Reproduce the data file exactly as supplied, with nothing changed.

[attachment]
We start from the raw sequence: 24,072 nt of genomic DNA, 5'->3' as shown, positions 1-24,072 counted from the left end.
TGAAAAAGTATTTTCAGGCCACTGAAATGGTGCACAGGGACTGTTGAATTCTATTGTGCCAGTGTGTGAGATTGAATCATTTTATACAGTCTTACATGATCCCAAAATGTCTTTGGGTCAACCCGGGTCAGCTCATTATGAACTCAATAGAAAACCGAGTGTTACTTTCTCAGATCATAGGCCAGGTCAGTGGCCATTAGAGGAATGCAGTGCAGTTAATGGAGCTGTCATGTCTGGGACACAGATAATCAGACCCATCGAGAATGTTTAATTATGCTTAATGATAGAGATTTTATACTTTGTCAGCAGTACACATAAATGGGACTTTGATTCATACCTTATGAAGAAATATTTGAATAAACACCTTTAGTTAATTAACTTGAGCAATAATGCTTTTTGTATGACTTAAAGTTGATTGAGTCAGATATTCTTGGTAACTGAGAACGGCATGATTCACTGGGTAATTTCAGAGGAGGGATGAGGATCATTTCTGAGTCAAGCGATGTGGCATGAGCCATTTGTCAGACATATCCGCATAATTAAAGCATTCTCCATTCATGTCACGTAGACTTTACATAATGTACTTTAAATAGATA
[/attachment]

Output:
We start from the raw sequence: 24,072 nt of genomic DNA, 5'->3' as shown, positions 1-24,072 counted from the left end.
TGAAAAAGTATTTTCAGGCCACTGAAATGGTGCACAGGGACTGTTGAATTCTATTGTGCCAGTGTGTGAGATTGAATCATTTTATACAGTCTTACATGATCCCAAAATGTCTTTGGGTCAACCCGGGTCAGCTCATTATGAACTCAATAGAAAACCGAGTGTTACTTTCTCAGATCATAGGCCAGGTCAGTGGCCATTAGAGGAATGCAGTGCAGTTAATGGAGCTGTCATGTCTGGGACACAGATAATCAGACCCATCGAGAATGTTTAATTATGCTTAATGATAGAGATTTTATACTTTGTCAGCAGTACACATAAATGGGACTTTGATTCATACCTTATGAAGAAATATTTGAATAAACACCTTTAGTTAATTAACTTGAGCAATAATGCTTTTTGTATGACTTAAAGTTGATTGAGTCAGATATTCTTGGTAACTGAGAACGGCATGATTCACTGGGTAATTTCAGAGGAGGGATGAGGATCATTTCTGAGTCAAGCGATGTGGCATGAGCCATTTGTCAGACATATCCGCATAATTAAAGCATTCTCCATTCATGTCACGTAGACTTTACATAATGTACTTTAAATAGATA